The mayor of Bosansko Grahovo, Milorad Gligić, told Srna that the situation in the Serb returnee village of Donji Tiškovac is alarming because of migrants, who have broken into a dozen houses so far, and the police claim that there are not enough people to protect the returnees’ property.
He says that migrants in transit pass through this village, which is located on the border between Croatia and Bosnia and Herzegovina, every day, and that a dozen houses have been broken into so far.
– We informed the police that it is necessary to protect the property of our returnees and take care of their safety and life in the first place – stated Gligić and added that the police told them that they did not have enough people available to resolve the request.
Mirko Bucalo, who is a native of Donji Tiškovci, told Srna that in this village, migrants are making “the hell out of life” for the local population.
– They break into, break into, burn down houses and attack people. My house was also targeted, which they broke into and stayed in – says Bucalo, who came to this village from Serbia during the summer.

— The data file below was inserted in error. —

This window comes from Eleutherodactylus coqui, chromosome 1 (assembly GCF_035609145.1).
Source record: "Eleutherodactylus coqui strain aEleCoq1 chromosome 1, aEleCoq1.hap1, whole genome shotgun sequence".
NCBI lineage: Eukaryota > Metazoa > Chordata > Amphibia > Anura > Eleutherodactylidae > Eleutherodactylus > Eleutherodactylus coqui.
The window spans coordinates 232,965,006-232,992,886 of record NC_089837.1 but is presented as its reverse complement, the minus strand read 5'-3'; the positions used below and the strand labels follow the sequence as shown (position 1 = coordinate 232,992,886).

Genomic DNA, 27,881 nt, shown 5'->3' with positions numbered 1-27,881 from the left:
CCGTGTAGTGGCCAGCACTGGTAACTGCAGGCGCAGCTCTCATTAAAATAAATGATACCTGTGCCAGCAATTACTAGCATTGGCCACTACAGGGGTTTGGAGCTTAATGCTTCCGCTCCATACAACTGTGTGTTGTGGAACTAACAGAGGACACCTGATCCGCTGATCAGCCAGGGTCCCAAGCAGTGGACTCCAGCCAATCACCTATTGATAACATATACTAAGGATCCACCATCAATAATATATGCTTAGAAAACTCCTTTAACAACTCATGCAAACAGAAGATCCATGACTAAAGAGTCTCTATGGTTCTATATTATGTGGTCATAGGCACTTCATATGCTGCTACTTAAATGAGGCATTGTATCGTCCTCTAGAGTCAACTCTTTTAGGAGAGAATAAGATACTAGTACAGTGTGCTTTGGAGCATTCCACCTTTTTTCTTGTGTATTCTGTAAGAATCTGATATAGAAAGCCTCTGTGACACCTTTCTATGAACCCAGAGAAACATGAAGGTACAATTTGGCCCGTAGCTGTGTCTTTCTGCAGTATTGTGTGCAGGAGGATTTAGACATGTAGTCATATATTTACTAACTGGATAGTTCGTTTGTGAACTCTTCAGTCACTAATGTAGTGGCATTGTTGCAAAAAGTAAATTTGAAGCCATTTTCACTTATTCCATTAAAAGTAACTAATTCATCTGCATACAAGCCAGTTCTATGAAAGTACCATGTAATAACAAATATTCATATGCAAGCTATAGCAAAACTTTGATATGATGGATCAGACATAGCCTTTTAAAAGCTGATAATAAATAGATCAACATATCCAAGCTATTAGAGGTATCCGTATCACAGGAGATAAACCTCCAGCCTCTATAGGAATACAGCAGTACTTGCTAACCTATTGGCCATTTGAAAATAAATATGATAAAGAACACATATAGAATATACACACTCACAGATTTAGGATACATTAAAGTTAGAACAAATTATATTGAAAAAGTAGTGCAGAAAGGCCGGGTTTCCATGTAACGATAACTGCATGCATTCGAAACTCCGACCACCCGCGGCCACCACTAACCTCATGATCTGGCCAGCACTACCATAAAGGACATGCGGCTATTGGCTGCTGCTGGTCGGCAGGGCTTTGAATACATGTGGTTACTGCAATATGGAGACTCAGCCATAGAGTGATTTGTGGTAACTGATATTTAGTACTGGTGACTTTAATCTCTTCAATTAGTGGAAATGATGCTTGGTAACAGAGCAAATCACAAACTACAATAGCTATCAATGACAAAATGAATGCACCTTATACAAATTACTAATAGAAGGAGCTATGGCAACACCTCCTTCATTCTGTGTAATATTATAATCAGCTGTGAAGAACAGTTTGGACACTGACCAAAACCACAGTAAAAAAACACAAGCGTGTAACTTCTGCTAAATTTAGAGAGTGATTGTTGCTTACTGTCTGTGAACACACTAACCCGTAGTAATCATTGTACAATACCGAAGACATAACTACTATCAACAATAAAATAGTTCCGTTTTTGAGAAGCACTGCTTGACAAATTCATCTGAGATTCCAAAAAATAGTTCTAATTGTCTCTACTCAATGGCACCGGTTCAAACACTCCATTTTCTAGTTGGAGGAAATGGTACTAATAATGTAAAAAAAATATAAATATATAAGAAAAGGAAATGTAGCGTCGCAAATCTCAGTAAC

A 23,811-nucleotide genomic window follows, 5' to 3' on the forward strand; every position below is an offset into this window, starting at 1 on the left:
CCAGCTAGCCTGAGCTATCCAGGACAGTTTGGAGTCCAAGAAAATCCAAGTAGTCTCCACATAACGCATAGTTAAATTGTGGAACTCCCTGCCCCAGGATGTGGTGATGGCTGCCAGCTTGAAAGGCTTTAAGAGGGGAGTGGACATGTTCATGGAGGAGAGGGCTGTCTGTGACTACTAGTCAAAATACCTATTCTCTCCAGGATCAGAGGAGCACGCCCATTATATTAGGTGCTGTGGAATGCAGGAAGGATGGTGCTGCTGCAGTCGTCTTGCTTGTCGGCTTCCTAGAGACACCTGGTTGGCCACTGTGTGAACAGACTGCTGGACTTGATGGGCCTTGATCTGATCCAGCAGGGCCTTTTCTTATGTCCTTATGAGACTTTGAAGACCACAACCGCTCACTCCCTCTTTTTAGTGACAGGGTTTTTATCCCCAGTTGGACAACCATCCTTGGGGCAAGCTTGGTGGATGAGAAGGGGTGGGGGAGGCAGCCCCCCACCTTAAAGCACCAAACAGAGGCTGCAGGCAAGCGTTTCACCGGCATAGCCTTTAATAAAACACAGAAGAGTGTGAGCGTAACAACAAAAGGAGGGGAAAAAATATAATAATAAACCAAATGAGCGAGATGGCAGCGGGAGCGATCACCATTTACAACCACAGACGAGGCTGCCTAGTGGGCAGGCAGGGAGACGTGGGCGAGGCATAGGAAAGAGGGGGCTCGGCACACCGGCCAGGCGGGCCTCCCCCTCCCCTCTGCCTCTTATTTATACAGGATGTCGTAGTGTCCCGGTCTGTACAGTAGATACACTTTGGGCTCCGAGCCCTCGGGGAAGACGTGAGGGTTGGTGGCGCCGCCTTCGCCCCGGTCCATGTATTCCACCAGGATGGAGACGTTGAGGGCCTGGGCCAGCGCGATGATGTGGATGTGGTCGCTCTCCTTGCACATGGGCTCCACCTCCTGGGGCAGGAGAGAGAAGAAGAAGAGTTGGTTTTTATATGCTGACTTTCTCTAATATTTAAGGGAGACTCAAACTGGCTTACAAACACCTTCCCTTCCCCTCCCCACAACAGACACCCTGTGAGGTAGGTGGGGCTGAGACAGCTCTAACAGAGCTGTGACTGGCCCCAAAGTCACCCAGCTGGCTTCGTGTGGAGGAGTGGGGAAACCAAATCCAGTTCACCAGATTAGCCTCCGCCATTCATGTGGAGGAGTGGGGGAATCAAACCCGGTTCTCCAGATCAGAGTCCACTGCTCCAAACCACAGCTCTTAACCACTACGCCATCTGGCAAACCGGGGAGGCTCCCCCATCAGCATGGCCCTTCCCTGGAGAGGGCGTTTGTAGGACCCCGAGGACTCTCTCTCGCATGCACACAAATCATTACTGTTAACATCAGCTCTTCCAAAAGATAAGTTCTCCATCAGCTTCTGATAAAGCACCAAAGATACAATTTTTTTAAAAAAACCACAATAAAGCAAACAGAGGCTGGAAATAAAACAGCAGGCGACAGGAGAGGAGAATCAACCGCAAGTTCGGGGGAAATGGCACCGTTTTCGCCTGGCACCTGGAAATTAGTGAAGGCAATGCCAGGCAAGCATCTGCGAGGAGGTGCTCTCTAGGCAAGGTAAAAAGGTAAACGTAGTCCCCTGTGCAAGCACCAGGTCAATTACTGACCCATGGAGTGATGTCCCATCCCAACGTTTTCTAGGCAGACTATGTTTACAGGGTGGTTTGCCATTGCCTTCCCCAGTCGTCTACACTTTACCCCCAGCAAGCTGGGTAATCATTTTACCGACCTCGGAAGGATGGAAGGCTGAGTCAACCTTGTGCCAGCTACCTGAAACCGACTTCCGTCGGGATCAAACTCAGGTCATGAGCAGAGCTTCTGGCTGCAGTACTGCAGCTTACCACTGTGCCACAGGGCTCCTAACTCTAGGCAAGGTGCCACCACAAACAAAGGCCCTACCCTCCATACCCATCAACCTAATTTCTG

He stated that migrants mostly move in groups of 20 to 30 people.
– The local government says that it is powerless, but they can do one thing, and that is to protect the local population. Migrants pass through a road that is illegal to cross because they enter directly from one country to another, which is punishable – explains Bucalo.
Apart from the problems with migrants, the small number of Serbian returnees to the village of Donji Tiškovac is also struggling with the road, which is in poor condition, and they have neither electricity nor a mobile network.
Although few in number, returnees to the Serbian village of Donji Tiškovac proudly talk about how basketball player Marko Jarić, tennis player Ana Ivanović and football player Zdravko Borovnica come from their village.
Donji Tiškovac is 17 kilometers away from Bosanski Grahovo. Nine-year-old Dragan Vladušić is the only child living in this village.